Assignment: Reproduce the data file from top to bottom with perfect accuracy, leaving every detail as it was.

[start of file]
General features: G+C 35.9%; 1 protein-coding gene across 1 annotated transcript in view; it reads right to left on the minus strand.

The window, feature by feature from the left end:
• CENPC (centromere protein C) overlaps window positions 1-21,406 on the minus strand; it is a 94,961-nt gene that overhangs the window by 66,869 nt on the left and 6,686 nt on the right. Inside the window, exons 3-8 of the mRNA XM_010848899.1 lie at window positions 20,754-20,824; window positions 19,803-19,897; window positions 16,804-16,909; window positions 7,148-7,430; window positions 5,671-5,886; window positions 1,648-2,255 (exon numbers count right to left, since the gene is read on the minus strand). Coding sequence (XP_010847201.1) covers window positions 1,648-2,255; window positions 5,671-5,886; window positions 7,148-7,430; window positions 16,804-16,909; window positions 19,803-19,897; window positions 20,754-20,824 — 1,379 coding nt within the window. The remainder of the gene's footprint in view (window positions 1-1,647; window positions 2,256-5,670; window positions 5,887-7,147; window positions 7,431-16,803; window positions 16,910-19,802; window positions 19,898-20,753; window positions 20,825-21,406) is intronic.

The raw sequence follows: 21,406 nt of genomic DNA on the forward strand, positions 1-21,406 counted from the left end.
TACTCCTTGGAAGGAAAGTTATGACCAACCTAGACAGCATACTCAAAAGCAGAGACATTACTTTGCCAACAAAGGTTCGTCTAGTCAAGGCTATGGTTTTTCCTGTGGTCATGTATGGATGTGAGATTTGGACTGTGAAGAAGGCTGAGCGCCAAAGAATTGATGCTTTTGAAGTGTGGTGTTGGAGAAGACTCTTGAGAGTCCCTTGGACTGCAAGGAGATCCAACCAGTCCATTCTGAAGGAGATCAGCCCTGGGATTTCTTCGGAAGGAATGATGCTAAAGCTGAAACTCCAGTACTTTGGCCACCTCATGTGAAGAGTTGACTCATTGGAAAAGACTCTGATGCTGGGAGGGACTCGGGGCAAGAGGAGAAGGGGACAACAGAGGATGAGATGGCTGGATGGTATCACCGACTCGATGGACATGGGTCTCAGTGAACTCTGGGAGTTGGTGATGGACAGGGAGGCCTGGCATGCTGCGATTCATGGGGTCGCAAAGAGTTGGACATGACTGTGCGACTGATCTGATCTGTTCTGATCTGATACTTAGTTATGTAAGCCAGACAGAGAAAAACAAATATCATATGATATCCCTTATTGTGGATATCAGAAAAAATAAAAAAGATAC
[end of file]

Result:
General features: G+C 35.9%; 1 protein-coding gene across 1 annotated transcript in view; it reads right to left on the minus strand.

The window, feature by feature from the left end:
• CENPC (centromere protein C) overlaps window positions 1-21,406 on the minus strand; it is a 94,961-nt gene that overhangs the window by 66,869 nt on the left and 6,686 nt on the right. Inside the window, exons 3-8 of the mRNA XM_010848899.1 lie at window positions 20,754-20,824; window positions 19,803-19,897; window positions 16,804-16,909; window positions 7,148-7,430; window positions 5,671-5,886; window positions 1,648-2,255 (exon numbers count right to left, since the gene is read on the minus strand). Coding sequence (XP_010847201.1) covers window positions 1,648-2,255; window positions 5,671-5,886; window positions 7,148-7,430; window positions 16,804-16,909; window positions 19,803-19,897; window positions 20,754-20,824 — 1,379 coding nt within the window. The remainder of the gene's footprint in view (window positions 1-1,647; window positions 2,256-5,670; window positions 5,887-7,147; window positions 7,431-16,803; window positions 16,910-19,802; window positions 19,898-20,753; window positions 20,825-21,406) is intronic.

The raw sequence follows: 21,406 nt of genomic DNA on the forward strand, positions 1-21,406 counted from the left end.
TACTCCTTGGAAGGAAAGTTATGACCAACCTAGACAGCATACTCAAAAGCAGAGACATTACTTTGCCAACAAAGGTTCGTCTAGTCAAGGCTATGGTTTTTCCTGTGGTCATGTATGGATGTGAGATTTGGACTGTGAAGAAGGCTGAGCGCCAAAGAATTGATGCTTTTGAAGTGTGGTGTTGGAGAAGACTCTTGAGAGTCCCTTGGACTGCAAGGAGATCCAACCAGTCCATTCTGAAGGAGATCAGCCCTGGGATTTCTTCGGAAGGAATGATGCTAAAGCTGAAACTCCAGTACTTTGGCCACCTCATGTGAAGAGTTGACTCATTGGAAAAGACTCTGATGCTGGGAGGGACTCGGGGCAAGAGGAGAAGGGGACAACAGAGGATGAGATGGCTGGATGGTATCACCGACTCGATGGACATGGGTCTCAGTGAACTCTGGGAGTTGGTGATGGACAGGGAGGCCTGGCATGCTGCGATTCATGGGGTCGCAAAGAGTTGGACATGACTGTGCGACTGATCTGATCTGTTCTGATCTGATACTTAGTTATGTAAGCCAGACAGAGAAAAACAAATATCATATGATATCCCTTATTGTGGATATCAGAAAAAATAAAAAAGATAC